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Drive with Caution

Photo by Ian Sane at creativecommons.com

CHICAGO — City council members passed a proposal made by Mayor Rahm Emanuel on Wednesday, February 15 with the hopes to collect up to $10 million this year in unpaid fines through state income tax refunds.

Not to worry, if you pay your violation fees, you are in the clear. According to Tina Consola, managing deputy director of the city Finance Department, the money that will be deducted from state income tax refunds only applies to those who have been repeatedly notified and have still failed to pay.

Many people in the city find this new regulation to be a positive thing, a very enthusiastic Chicago native, 23 year old Mike (last name not provided) exclaimed, “Hell yes! Lets dig the city out of this hole”.

Car owner, Blake Reigon, 31, also from Chicago, agrees with the cities new proposal to lower debt. “You shouldn’t be able to receive money from the state if you owe them (money)”, he explained.

He later began explaining that parking in the city is an easy thing if you just pay attention. Blake continued, “If you can’t afford to pay your tickets then you shouldn’t be able to afford owning a car, right?”

Mayor Emanuel’s goal behind his budget cuts is to avoid raising taxes. During the city council meeting on Wednesday, he justifies, “At every level we have protected the taxpayer.”

With the vote coming to a landslide of 41-8, Emanuel’s administration have the go ahead to collect debtors money as they saw fit.

Opponents feel differently about Emanuel’s anti-debt direction. Chicago citizen, Mary White, age 28 feels that, “it is a violation of privacy to just take money from our tax refunds… a little big brotherish if you ask me.”

Alderman Robert Fioretti, one of the 8 Ald. to vote against Emanuel feels that the city’s administrative hearing system should be renovated before tax refunds are at the forefront.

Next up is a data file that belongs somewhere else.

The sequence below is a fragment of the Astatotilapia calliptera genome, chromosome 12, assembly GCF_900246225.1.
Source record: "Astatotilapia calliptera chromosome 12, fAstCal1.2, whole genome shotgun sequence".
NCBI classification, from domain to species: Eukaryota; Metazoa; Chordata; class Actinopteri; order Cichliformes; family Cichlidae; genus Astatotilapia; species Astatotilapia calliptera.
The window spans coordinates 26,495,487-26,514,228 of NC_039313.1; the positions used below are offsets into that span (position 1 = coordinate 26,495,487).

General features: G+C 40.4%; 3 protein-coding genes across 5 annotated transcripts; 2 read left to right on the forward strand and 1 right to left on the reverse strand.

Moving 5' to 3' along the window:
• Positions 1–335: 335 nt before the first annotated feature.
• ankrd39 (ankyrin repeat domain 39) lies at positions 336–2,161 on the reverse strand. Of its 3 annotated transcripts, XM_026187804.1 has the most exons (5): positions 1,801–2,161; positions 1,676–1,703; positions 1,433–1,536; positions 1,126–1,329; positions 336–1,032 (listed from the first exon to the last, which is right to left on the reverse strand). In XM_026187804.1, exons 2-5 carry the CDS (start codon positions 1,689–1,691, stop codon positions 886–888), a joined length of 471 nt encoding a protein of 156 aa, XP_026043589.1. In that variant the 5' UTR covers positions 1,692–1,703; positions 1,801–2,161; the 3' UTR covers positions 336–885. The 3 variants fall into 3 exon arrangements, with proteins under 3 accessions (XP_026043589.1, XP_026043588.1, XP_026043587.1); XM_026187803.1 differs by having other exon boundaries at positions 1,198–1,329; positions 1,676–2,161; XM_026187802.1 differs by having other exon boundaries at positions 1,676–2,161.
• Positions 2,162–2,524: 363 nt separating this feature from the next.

He refers to the system as “a kangaroo court”, it is a lose/lose trying to fight against an issued ticket.

Paige (last name not provided) age 23 just recently moved to Chicago and has already received a parking ticket in which she plans to fight. Disapproving, she states, “It somehow infringes on my freedom to have my taxes dipped into… I rely on tax refunds.”

The city of Chicago is facing about $80 million of debt, but this refund regulation won’t cover all of it.

Emanuel’s tax refund plan will protect the “law-abiding citizens” from supporting the rest of the city.

“Either way you have to pay, chances are if you haven’t paid (violations) you might not,” stated Annie Gudorf, Chicago resident, age 21, “Emanuel is just making sure that everyone is carrying there own weight… good thing.”

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The Hub Bub is a collection of articles, videos, audio, photo slideshows, interactive maps and other media produced by students enrolled in journalism courses at Loyola University Chicago's School of Communication. For more about the School of Communication, our award winning faculty, and our state of the art facilities located in the heart of Chicago, visit our website.